Nancy Witcher Langhorne blev født i Langhorne House i Danville, Virginia. [5] Hun var den ottende af elleve børn født af jernbaneforretningsmanden Chiswell Dabney Langhorne og Nancy Witcher Keene. [5] Efter afskaffelsen af ​​slaveriet kæmpede Chiswell for at gøre sine operationer rentable, og med ødelæggelsen af ​​krigen levede familien i næsten fattigdom i flere år, før Nancy blev født. Efter hendes fødsel fik hendes far et job som tobaksauktionør i Danville, centrum for lysbladetobak og et stort marketing- og forarbejdningscenter.

I 1874 vandt han en byggekontrakt med Chesapeake og Ohio Railroad ved hjælp af tidligere kontakter fra hans tjeneste i borgerkrigen. I 1892, da Nancy var tretten år gammel, havde hendes far reetableret sin rigdom og bygget et betydeligt hjem. [6] [7] Chiswell Langhorne flyttede senere sin familie til en ejendom, kendt som Mirador, i Albemarle County, Virginia.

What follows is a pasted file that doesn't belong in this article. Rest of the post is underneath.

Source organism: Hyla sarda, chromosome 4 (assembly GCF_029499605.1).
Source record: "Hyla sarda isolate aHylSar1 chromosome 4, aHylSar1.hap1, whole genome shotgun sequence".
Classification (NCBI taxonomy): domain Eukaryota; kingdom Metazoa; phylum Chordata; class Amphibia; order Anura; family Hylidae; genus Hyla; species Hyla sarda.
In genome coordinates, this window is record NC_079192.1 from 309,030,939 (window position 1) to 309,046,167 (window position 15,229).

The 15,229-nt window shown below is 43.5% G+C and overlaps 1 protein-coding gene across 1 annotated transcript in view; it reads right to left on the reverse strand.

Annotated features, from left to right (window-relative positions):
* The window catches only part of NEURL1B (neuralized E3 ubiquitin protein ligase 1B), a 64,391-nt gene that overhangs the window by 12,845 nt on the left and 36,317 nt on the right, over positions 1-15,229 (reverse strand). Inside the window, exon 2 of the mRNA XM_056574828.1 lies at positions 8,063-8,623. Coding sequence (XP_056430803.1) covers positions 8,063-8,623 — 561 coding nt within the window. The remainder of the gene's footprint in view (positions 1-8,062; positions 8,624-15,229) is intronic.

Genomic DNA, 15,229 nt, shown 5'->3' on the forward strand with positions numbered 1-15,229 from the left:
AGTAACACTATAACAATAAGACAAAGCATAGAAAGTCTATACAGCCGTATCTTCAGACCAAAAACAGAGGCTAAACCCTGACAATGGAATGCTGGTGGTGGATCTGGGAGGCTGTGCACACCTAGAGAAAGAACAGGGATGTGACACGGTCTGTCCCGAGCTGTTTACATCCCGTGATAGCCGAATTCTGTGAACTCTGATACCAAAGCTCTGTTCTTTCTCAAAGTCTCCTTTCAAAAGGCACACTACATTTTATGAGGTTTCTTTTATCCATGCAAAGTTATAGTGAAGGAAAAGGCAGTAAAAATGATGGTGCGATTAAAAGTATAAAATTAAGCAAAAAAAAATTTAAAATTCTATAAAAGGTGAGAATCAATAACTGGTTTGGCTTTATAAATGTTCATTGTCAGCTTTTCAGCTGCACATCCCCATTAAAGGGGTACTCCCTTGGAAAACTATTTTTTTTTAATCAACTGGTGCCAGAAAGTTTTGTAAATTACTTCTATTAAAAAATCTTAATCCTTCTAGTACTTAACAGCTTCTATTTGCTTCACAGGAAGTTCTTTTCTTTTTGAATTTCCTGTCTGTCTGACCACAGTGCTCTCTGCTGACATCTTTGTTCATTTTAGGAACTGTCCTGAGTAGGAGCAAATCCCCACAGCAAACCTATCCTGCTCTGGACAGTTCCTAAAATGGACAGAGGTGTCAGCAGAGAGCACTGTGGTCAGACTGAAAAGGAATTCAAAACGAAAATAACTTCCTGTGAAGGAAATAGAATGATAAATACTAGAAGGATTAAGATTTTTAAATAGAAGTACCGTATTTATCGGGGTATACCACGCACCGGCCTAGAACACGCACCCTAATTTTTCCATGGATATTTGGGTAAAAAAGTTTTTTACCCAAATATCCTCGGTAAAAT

Nancy Langhorne havde fire søstre og tre brødre, der overlevede barndommen. Alle søstrene var kendt for deres skønhed Nancy og hendes søster Irene gik begge på en afslutningsskole i New York City. Der mødte Nancy sin første mand, socialisten Robert Gould Shaw II, en fætter til oberst Robert Gould Shaw, der befalede det 54. Massachusetts Regiment, den første enhed i Unionens hær, der skulle bestå af afroamerikanere. De giftede sig i New York City den 27. oktober 1897, da hun var 18.

Ægteskabet var ulykkeligt. Shaws venner sagde, at Nancy blev puritansk og stiv efter ægteskabet, at hendes venner sagde, at Shaw var en voldelig alkoholiker. Under deres fireårige ægteskab havde de en søn, Robert Gould Shaw III (kaldet Bobbie). Nancy forlod Shaw mange gange under deres ægteskab, den første under deres bryllupsrejse. I 1903 døde Nancys mor på det tidspunkt, Nancy Shaw fik en skilsmisse og flyttede tilbage til Mirador at forsøge at drive sin fars husstand, men det lykkedes ikke. [8]

Nancy Shaw tog en rundtur i England og blev forelsket i landet. Da hun havde været så glad der, foreslog hendes far, at hun flyttede til England. Da hun så, at hun var tilbageholdende, sagde hendes far, at dette også var hendes mors ønske, at han foreslog, at hun tog sin yngre søster Phyllis. Nancy og Phyllis flyttede sammen til England i 1905. Deres storesøster Irene havde giftet sig med kunstneren Charles Dana Gibson og blev en model for sine Gibson Girls.